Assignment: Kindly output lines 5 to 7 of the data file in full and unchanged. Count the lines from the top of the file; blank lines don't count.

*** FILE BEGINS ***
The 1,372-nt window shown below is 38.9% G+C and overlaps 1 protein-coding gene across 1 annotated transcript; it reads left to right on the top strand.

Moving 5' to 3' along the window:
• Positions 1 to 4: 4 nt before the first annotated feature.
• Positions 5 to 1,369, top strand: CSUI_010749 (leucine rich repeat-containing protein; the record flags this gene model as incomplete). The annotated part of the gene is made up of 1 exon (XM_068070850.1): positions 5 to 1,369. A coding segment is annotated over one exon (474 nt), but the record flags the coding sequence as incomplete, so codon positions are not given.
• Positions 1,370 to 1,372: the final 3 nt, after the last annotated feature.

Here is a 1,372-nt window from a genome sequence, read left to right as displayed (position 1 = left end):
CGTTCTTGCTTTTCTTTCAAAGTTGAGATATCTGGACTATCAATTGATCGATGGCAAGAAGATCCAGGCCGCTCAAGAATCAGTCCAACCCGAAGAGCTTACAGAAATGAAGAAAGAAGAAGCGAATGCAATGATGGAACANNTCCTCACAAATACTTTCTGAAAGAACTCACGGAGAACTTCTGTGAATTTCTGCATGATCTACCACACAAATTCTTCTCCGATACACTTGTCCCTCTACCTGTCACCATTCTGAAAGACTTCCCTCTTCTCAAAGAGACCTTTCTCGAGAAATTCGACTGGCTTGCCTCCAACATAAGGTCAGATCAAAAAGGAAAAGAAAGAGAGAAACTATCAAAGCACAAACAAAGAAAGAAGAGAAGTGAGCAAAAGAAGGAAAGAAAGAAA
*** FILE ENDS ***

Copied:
• Positions 1,370 to 1,372: the final 3 nt, after the last annotated feature.

Here is a 1,372-nt window from a genome sequence, read left to right as displayed (position 1 = left end):
CGTTCTTGCTTTTCTTTCAAAGTTGAGATATCTGGACTATCAATTGATCGATGGCAAGAAGATCCAGGCCGCTCAAGAATCAGTCCAACCCGAAGAGCTTACAGAAATGAAGAAAGAAGAAGCGAATGCAATGATGGAACANNTCCTCACAAATACTTTCTGAAAGAACTCACGGAGAACTTCTGTGAATTTCTGCATGATCTACCACACAAATTCTTCTCCGATACACTTGTCCCTCTACCTGTCACCATTCTGAAAGACTTCCCTCTTCTCAAAGAGACCTTTCTCGAGAAATTCGACTGGCTTGCCTCCAACATAAGGTCAGATCAAAAAGGAAAAGAAAGAGAGAAACTATCAAAGCACAAACAAAGAAAGAAGAGAAGTGAGCAAAAGAAGGAAAGAAAGAAA